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7/3/202326 min read

Market Research Report


June 2023

Table of Contents

1. Introduction …………………………………………..3

2. General Market Overview ……….....…….…5

3. Nation-Level Comparison ………..…..………7

Economic Outlook

3.1 Gross National Income Per Capita….…..7

3.2 Real GDP Long-Term Forecast …..…...….7

Demographic Insight

3.3 Diabetes Rates by Country .....……….....…8

3.4 Median Age of Populations ....……......…..8

Health System Fitness

3.5 Stroke Diseases Mortality Rate …......…..9

3.6 Health Spending Per Capita ………......…..9

3.7 Population Without Insurance .............10

3.8 Number of Physicians Per 10,000 People …………………………………………………………………….10

3.9 Hospital Beds Per 1,000 People …………………………………………...................……………...……………11

3.10 Private Health Expenditure as % of GDP ……………………………….……………………….…………….11

3.11 Public Health Expenditure as % of GDP ……………………………………….………………….……………12

3.12 Total Health Expenditure as a % of GDP …………………………………….……………………..………….12

4. Brazil

4.1 Healthcare System Overview ...………13

4.2 Demographics Overview ......…..……..14

4.3 Regulations & Compliance …..………..15

4.4 Public & Private Reimbursement …16

4.5 Additional Considerations ........……..17

4.6 Potential Challenges ..……………....……18

4.7 Market Dynamics & Drivers ....………18

5. Mexico

5.1 Healthcare System Overview ....…..20

5.2 Demographics Overview ……….……..21

5.3 Regulations & Compliance …….……..21

5.4 Public & Private Reimbursement…22

5.5 Market Dynamics & Drivers …………23

5.6 Potential Challenges ………………...……24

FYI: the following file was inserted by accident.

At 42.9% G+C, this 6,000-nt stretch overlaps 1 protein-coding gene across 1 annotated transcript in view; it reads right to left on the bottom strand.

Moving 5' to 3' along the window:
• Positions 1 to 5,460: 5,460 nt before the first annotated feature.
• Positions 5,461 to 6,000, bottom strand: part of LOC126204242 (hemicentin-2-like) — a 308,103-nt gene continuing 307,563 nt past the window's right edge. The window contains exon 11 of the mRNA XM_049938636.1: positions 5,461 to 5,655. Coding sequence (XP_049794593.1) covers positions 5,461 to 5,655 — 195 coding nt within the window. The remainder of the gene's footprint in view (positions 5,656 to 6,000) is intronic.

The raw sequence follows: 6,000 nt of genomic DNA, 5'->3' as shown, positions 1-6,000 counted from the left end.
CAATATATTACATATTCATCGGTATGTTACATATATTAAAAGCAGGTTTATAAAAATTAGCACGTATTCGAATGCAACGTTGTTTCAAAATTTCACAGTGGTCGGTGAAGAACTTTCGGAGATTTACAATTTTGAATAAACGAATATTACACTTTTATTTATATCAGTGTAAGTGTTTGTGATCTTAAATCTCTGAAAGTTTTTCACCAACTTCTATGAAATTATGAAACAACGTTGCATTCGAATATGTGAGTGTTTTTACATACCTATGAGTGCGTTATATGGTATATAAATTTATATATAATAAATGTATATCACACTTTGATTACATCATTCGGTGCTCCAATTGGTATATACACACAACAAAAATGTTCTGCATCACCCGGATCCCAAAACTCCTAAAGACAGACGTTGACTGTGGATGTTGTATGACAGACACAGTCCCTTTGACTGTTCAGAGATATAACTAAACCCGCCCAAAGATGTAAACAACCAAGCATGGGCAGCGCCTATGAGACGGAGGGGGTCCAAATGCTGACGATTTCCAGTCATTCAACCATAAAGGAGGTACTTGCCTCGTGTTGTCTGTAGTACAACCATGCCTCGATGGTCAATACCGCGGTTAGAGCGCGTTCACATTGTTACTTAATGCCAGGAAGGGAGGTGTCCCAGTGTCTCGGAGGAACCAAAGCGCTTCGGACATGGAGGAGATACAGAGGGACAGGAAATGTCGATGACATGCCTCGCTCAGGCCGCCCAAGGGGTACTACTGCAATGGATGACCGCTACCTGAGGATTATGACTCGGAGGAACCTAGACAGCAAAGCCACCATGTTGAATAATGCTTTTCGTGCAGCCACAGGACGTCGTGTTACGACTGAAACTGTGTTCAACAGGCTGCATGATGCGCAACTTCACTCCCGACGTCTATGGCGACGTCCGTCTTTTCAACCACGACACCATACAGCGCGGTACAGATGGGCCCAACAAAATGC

6. Chile

6.1 Healthcare System Overview ….…..25

6.2 Demographics Overview ………….….26

6.3 Regulations & Compliance …….….…26

6.4 Public & Private Reimbursement...28

6.5 Potential Challenges ..………………...….28

6.6 Market Dynamics & Drivers ….....….29

6.7 Additional Considerations ……....……30

7. Colombia

7.1 Healthcare System Overview ….....…..31

7.2 Demographics Overview ……..…......….32

7.3 Regulations & Compliance ……….....….32

7.4 Public & Private Reimbursement .....33

7.5 Additional Considerations ………….......34

8. Tariffs & Taxes .......…………………….....…….35

9. Potential Market Sizes ………..…….....……36

10. Competitive Analysis .………..…….....……38

11. Closing Statements ………………......……….43

12. References …………………………….......………44


In recent years, the global FES medical device industry has seen significant growth largely

driven by technological advancements, an aging population, and increasing prevalence of chronic

diseases that require significant rehabilitation and neurostimulatory modulation therapy, such as

stroke and diabetes. Latin America is no stranger to these issues, and studies show that the

demand for treatment has shifted towards the developing nations of the world. A rapid

transformation has taken place because of the combination of decreased physical activity,

increased consumption of highly processed foods, and a general lack of education due largely to

economic inequality in this region.

This report aims to provide a comprehensive, unbiased analysis of four key Latin American

markets - Brazil, Colombia, Chile, and Mexico - and to evaluate their potential for providing new

business to xxxxxxx. The report will delve into each of these markets, examining the factors

that could influence market entry strategy and potential for successful deployment.

Successful market entry into Latin America requires a deep understanding of various factors

that are unique to each country, and as such the following topics will be discussed to provide a

higher-level overview of each market and further assist in evaluating feasibility of success.

These topics include economic and social determinants, disease prevalence rates, healthcare